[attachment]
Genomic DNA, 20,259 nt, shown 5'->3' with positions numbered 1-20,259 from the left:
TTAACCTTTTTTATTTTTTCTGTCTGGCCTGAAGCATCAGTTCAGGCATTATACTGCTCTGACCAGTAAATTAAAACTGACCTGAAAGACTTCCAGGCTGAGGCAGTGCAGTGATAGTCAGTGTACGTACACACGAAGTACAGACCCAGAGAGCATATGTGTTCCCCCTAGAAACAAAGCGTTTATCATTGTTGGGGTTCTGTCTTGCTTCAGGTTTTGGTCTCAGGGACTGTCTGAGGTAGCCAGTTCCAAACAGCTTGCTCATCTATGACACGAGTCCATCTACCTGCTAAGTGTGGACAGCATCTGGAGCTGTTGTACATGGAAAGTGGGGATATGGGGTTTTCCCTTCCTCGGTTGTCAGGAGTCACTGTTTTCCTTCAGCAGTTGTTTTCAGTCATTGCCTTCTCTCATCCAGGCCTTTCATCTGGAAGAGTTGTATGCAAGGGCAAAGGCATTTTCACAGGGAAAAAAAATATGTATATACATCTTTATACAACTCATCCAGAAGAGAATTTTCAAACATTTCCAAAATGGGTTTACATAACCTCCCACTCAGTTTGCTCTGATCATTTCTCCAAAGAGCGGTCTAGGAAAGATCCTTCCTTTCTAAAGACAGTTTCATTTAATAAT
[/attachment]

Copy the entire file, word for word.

Genomic DNA, 20,259 nt, shown 5'->3' with positions numbered 1-20,259 from the left:
TTAACCTTTTTTATTTTTTCTGTCTGGCCTGAAGCATCAGTTCAGGCATTATACTGCTCTGACCAGTAAATTAAAACTGACCTGAAAGACTTCCAGGCTGAGGCAGTGCAGTGATAGTCAGTGTACGTACACACGAAGTACAGACCCAGAGAGCATATGTGTTCCCCCTAGAAACAAAGCGTTTATCATTGTTGGGGTTCTGTCTTGCTTCAGGTTTTGGTCTCAGGGACTGTCTGAGGTAGCCAGTTCCAAACAGCTTGCTCATCTATGACACGAGTCCATCTACCTGCTAAGTGTGGACAGCATCTGGAGCTGTTGTACATGGAAAGTGGGGATATGGGGTTTTCCCTTCCTCGGTTGTCAGGAGTCACTGTTTTCCTTCAGCAGTTGTTTTCAGTCATTGCCTTCTCTCATCCAGGCCTTTCATCTGGAAGAGTTGTATGCAAGGGCAAAGGCATTTTCACAGGGAAAAAAAATATGTATATACATCTTTATACAACTCATCCAGAAGAGAATTTTCAAACATTTCCAAAATGGGTTTACATAACCTCCCACTCAGTTTGCTCTGATCATTTCTCCAAAGAGCGGTCTAGGAAAGATCCTTCCTTTCTAAAGACAGTTTCATTTAATAAT